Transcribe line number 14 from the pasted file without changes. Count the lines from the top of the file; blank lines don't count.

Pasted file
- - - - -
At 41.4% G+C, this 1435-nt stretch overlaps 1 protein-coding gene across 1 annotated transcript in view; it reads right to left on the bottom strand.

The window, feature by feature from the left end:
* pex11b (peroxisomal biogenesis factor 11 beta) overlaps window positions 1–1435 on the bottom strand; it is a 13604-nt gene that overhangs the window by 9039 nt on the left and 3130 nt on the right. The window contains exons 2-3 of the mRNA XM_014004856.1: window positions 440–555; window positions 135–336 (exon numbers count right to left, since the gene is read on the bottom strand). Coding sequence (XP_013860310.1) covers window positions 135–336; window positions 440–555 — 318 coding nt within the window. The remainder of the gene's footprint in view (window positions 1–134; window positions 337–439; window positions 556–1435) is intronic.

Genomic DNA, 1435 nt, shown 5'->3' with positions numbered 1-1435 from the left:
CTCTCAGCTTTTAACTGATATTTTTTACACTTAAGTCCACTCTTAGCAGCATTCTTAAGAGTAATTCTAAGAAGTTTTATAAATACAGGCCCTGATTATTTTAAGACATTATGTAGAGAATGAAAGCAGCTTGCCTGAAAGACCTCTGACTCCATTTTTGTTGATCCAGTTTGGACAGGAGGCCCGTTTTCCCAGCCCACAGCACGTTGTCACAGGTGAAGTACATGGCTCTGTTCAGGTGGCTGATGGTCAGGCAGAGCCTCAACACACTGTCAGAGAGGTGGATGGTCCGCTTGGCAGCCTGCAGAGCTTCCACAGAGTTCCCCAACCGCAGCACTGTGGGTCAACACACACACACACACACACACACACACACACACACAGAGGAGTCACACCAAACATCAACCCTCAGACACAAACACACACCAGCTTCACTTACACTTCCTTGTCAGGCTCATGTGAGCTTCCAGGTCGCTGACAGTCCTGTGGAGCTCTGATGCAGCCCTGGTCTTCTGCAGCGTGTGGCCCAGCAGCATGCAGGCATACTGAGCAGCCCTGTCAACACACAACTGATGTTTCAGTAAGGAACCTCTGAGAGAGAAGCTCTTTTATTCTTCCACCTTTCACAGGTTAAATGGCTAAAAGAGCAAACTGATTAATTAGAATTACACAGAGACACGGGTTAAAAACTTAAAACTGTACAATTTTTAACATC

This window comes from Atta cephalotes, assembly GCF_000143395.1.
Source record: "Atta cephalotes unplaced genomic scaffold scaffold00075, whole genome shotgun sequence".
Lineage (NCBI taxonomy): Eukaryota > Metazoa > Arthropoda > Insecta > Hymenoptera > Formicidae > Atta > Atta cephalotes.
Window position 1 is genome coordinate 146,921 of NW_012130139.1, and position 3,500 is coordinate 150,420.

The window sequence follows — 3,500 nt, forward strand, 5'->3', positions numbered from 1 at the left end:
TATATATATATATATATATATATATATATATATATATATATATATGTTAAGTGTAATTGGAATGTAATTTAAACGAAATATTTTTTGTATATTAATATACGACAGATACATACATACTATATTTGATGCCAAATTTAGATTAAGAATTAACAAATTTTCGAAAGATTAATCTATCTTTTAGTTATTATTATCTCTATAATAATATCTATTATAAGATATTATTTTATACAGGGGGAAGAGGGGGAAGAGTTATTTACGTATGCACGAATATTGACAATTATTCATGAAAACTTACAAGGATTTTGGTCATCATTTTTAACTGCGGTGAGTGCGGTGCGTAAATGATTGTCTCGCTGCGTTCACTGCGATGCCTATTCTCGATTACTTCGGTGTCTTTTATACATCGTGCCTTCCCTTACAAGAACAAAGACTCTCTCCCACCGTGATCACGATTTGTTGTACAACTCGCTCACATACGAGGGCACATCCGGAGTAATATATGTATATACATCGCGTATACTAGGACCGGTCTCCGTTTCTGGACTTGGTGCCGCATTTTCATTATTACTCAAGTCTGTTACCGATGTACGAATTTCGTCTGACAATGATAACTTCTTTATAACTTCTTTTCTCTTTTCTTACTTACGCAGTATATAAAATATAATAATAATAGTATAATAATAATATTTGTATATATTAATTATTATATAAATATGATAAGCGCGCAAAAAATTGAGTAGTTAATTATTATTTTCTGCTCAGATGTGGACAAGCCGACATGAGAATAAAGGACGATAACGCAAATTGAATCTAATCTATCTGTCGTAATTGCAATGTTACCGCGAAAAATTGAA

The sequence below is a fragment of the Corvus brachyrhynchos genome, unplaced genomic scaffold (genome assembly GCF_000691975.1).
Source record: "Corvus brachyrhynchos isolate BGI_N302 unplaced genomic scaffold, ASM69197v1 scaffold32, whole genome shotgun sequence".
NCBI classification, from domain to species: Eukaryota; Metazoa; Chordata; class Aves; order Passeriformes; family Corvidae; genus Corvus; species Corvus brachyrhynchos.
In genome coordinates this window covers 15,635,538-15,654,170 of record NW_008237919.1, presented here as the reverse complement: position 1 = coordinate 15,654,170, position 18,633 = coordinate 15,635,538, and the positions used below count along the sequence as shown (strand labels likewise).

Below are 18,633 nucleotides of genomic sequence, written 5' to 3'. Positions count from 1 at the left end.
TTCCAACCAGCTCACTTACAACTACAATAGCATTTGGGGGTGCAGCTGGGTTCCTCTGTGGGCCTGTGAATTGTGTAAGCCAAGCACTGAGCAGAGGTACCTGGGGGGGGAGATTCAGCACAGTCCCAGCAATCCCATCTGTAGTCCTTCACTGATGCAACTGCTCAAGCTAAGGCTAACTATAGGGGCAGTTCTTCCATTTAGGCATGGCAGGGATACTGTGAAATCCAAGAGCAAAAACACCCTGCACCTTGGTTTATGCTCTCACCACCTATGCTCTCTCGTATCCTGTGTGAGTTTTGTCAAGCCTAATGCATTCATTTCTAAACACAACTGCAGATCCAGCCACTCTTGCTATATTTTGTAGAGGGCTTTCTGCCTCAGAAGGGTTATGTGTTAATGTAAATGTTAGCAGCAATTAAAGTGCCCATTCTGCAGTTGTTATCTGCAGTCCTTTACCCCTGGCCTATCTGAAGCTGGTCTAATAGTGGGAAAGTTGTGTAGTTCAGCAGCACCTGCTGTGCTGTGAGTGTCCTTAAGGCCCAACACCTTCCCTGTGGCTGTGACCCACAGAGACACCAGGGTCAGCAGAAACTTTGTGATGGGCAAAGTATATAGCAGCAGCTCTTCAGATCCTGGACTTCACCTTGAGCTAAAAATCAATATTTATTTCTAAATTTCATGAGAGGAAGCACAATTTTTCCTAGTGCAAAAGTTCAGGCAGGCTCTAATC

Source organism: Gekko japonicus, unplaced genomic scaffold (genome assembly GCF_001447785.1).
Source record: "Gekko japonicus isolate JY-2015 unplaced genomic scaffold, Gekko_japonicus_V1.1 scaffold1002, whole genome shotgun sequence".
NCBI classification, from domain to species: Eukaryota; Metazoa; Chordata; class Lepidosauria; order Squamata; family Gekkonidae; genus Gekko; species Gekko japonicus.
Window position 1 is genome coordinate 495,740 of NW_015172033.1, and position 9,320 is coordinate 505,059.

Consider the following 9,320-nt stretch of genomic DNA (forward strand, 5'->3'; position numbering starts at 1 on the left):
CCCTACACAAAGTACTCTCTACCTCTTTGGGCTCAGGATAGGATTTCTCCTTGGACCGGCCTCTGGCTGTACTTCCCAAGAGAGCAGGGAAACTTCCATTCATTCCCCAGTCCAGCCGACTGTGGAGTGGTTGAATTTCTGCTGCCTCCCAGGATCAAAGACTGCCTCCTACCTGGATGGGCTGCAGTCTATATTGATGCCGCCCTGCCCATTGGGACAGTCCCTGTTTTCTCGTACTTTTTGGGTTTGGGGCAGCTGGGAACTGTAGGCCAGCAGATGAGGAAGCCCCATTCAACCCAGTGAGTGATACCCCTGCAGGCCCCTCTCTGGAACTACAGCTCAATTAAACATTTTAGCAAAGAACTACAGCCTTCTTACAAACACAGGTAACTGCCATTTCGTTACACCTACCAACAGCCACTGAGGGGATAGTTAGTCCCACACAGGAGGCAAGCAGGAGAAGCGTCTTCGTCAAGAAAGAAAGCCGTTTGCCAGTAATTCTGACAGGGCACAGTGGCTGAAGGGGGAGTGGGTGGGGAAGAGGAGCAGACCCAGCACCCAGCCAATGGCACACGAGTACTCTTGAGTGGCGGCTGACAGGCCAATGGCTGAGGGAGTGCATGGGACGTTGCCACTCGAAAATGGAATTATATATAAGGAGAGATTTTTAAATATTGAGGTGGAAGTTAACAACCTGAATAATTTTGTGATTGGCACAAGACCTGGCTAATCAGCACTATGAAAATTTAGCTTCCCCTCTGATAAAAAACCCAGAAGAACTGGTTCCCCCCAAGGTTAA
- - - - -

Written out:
NCBI classification, from domain to species: Eukaryota; Metazoa; Chordata; class Aves; order Passeriformes; family Corvidae; genus Corvus; species Corvus brachyrhynchos.